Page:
“I do enjoy trying to confuse people," says Jack Davison, whose stellar career has seen him rise to shooting for The New York Times, Dazed, Hermès and McQ in just a few short years, despite - or maybe because of - his willingness to take risks
“I recently did a talk for students and none of them were taking any pictures or trying things out,” says Jack Davison, a self-taught photographer from Essex, and one of BJP‘s Ones To Watch talents in 2016. “They were all writing down ideas and planning projects, but not shooting. I kept telling them, ‘You need to make all your mistakes now, before you start showing people’.”
Growing up, his dream was to become a marine biologist, and when it came to choosing a degree subject, he opted for English literature and the University of Warwick. But he was also interested in photography and, curious about the trend for sharing photographs online, grew his Flickr profile and developed his technique all the way through his studies. “Experimenting is a big part of my work,” he says.
“The photographers who mentored me always focused on single images – it was always about what you are excited about in that moment, it wasn’t about planning a project,” he continues. “My experience was never formal, but it allowed me the space to try things out and experiment. It always had an element of play, and that allowed me to see what worked and what didn’t.”
Davison’s brooding, arresting portraits have established him as one of the most promising photographers of his generation. So far in his short career, he has created cover stories for The New York Times, Dazed and Modern Weekly, as well as shooting campaigns for Hermès and McQ. While his work has become synonymous with trial-and-error, navigating client expectations has proven to be one of the biggest learning curves.
“Usually with jobs, people say to me, ‘We really like this, but can we have it at 10 per cent?’ That took me a little while to get used to – deciphering when people actually want me to try things and be playful, or when they want me to be quite safe,” he says. “All of my favourite pictures have come from situations that I can’t control. It’s never something I have planned or prepped for.”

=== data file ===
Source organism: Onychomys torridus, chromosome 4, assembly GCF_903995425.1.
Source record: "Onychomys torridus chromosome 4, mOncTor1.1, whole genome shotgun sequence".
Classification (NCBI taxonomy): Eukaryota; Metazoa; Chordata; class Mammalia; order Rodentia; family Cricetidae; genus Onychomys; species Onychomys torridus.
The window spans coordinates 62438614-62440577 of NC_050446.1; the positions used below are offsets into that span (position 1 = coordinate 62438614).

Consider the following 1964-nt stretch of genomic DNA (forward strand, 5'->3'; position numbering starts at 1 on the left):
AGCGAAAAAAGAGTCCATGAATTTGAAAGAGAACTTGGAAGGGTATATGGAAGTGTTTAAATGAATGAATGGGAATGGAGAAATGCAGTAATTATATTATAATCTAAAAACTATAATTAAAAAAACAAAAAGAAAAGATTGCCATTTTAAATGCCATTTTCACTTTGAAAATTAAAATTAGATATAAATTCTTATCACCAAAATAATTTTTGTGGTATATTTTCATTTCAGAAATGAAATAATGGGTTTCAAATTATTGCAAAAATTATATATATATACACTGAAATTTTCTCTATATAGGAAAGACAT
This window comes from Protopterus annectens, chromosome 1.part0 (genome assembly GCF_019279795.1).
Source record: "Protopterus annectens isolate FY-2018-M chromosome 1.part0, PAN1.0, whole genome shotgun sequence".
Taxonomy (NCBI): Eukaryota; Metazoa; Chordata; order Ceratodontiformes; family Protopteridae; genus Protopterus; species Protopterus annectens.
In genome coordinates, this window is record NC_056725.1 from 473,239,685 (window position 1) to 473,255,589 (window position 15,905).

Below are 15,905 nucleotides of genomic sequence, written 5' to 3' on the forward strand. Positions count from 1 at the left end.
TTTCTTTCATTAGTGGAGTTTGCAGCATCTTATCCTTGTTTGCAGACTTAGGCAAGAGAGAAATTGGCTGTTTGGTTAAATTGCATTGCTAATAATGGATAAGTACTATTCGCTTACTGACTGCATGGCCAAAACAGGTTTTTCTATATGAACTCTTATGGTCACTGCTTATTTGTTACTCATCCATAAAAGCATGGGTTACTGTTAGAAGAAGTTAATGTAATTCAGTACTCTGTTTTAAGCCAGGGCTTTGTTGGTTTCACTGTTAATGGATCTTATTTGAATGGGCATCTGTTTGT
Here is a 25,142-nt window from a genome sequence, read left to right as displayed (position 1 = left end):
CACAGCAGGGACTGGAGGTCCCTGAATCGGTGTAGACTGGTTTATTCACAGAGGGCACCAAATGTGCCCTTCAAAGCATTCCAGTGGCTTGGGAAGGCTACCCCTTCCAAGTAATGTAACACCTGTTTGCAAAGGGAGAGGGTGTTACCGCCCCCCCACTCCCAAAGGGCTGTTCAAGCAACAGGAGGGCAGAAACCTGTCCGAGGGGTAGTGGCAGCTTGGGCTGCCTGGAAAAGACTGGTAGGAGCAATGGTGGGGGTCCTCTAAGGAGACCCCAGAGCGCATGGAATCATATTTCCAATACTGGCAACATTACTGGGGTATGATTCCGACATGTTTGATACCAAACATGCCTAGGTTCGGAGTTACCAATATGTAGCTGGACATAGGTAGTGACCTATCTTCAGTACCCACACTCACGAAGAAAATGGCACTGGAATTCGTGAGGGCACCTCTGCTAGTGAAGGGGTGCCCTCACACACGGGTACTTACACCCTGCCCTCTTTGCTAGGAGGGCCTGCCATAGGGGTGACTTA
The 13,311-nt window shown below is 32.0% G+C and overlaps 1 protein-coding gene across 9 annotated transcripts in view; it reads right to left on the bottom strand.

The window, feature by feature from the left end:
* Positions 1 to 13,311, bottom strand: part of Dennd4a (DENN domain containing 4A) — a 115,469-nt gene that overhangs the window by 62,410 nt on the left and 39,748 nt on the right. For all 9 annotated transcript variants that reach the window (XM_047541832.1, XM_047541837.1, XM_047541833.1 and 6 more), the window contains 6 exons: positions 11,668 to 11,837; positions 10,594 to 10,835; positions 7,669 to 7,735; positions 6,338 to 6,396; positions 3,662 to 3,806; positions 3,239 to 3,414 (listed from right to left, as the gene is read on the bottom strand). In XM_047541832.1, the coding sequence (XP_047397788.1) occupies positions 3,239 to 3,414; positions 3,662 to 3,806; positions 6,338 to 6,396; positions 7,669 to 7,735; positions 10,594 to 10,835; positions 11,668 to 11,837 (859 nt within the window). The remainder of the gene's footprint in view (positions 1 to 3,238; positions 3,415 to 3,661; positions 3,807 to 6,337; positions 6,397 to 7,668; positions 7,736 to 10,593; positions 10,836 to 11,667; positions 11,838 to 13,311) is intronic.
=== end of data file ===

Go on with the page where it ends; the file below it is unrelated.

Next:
Davison’s approach is largely instinctive. “I don’t sketch out anything, but I get a set designer to prepare some of what I call visual tricks,” he explains. “We bring those in on the shoot day rather than testing them beforehand, because that is what’s exciting for me. Experimentation runs throughout my entire process. Images can shift a lot in editing, adding and removing layers, dramatic crops, as well as working on the images by hand and rephotographing them.”
A combination of discipline and a genuine passion for image-making has ensured that the last few years have been exceptionally productive for him. “On a job, when I have time off, I always try to go and shoot something for myself,” he says. “It’s always good to come back with something else. Whether it’s a work trip or a family holiday, I try and challenge myself to get something out of it visually.”
Part of the charm of Davison’s work, in fact, is his constant ability to surprise and perplex. “I do enjoy trying to confuse people,” he says. “I want to try and keep people guessing for as long as possible.”